Party above nation
David Cameron looks to be preparing for the possibility that his plan to renegotiate Britain’s relationship with the European Union will fail. The UK prime minister would then campaign for the country to quit the EU in a referendum he plans to hold by 2017. That seems the best way to interpret his appointment of a eurosceptic foreign minister and the nomination of a little-known former lobbyist as Britain’s European commissioner.
This is not to say that Cameron wants to take Britain out of the EU – which would be a historical mistake. It is rather that he apparently thinks quitting could be an acceptable Plan B that would keep him in his job and his Conservative party reasonably united.
The British premier has never publicly said how he would campaign if he doesn’t manage to reform the EU and the country’s relationship with it. He used to dodge the question by saying he was confident of securing significant changes, while being fairly woolly about what reforms he was actually looking for.
But since last month’s fiasco when Cameron went out on a limb to block Jean-Claude Juncker’s appointment as president of the European Commission and failed, the calculations have changed a bit. The prime minister immediately warned that it would be harder to keep Britain in the EU, because it would be more difficult to reform it.
Now Cameron has appointed Philip Hammond as foreign secretary and nominated Jonathan Hill as Britain’s member of the Commission. Neither decision displays confidence in his Plan A of securing a good new deal with the EU and then campaigning to stay in.
Hammond has gone a step further than Cameron. He said last year he would be in favour of quitting the EU “if the choice is between a European Union written exactly as it is today and not being part of that.” Such language almost sounds like a threat: “reform or we’re out.” It is not likely to go down well with Britain’s EU partners, some of whom interpreted Cameron as making a similar threat when he tried to junk Juncker.
Meanwhile, Cameron’s nomination of Hill for the European Commission has had almost everybody scratching his or her head. Juncker’s office said they’d had to turn to Google to find out who he was. Nigel Farage, leader of the UK Independence Party, hit the nail on the head, tweeting: “Lord Hill – Who are you?”
Hill is not a hardline eurosceptic. He knows the EU well and he’s reputedly good at building alliances. But he is still a bad choice because Britain is now in an even worse position to get a top job in the Commission – which, in turn, will further diminish its chances of reforming the EU for the better.
Cameron wants Hill to get a big economic portfolio such as the single market, trade or competition. But why would Juncker agree to this? Not only will he want to reward those leaders who backed his candidacy. He has now been presented with a candidate who is low profile, male (which won’t help him increase the proportion of women in the Commission) and a former lobbyist (which won’t endear Hill to the European Parliament).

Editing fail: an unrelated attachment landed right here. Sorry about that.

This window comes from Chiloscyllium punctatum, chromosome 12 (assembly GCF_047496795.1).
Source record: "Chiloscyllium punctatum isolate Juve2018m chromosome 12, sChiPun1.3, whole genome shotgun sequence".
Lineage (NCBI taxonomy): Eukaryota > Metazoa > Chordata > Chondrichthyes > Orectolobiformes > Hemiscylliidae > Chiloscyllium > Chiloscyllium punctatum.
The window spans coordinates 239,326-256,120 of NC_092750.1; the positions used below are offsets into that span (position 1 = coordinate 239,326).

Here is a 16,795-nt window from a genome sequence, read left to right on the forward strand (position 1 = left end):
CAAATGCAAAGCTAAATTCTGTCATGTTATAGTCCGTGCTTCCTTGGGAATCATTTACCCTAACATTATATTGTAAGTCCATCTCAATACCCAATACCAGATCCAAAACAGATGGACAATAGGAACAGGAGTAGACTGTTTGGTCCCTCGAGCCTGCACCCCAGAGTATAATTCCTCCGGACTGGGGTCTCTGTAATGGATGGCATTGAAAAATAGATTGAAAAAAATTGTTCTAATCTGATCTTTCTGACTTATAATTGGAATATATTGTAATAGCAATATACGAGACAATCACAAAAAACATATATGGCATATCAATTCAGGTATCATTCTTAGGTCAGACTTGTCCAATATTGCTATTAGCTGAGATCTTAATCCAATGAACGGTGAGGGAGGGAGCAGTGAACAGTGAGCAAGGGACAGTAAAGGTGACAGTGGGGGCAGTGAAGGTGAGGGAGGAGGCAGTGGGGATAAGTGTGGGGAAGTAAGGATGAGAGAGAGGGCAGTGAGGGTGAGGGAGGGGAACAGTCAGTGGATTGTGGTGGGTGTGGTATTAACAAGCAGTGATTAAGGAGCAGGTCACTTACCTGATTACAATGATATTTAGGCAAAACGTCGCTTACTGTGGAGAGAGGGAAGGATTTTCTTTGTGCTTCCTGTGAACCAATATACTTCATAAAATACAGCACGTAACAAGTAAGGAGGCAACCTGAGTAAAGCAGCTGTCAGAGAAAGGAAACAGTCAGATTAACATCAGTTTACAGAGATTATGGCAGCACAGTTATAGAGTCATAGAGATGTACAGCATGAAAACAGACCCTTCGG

Cameron should have nominated a heavy-hitter: ideally William Hague, the outgoing foreign secretary; or Malcolm Rifkind, another former foreign secretary. It’s not clear why he didn’t. But one suggestion is that Hague didn’t want the job. What’s more, either case would have required a by-election which the Conservatives might have lost. That isn’t so with Hill, as he is in the House of Lords. But what sort of message does that send to Britain’s EU partners: that Cameron prefers to send a second-tier politician to Brussels rather than risk losing a single member of parliament?
All this also sits oddly with Cameron’s argument when fighting Juncker’s appointment: that Europe needed a dynamic leader to push through urgent reforms. His partners may now think he’s not being serious because he doesn’t practice what he preaches.
The campaign to reform the EU is not lost because it is not just Britain that wants a more competitive and decentralised Europe. There’s pretty much common agreement on this among all leaders.
Juncker is also on board. His manifesto setting out the priorities for the next European Commission, published on July 15, stressed the need to complete a free trade deal with the United States, make progress on completing the single market, cut red tape, and stay out of policy areas best left to national governments. The president-elect also extended an olive branch to Britain, stating that he was prepared to negotiate which powers could be repatriated from the EU to national capitals.
Meanwhile, Juncker advocated a “capital markets union,” saying: “To improve the financing of our economy, we should further develop and integrate capital markets. This would cut the cost of raising capital, notably for SMEs, and help reduce our very high dependence on bank funding.”
This initiative is potentially very valuable for the UK as London is by far the largest capital market in the EU. If a capital markets union becomes a reality, Britain will handle most of the non-bank financial services such as shadow banking and securitisation.
But will the UK still be in the EU to take full advantage of such reforms? Cameron’s latest decisions – which seem to put personal and party ambition above national interest – make that a little less likely.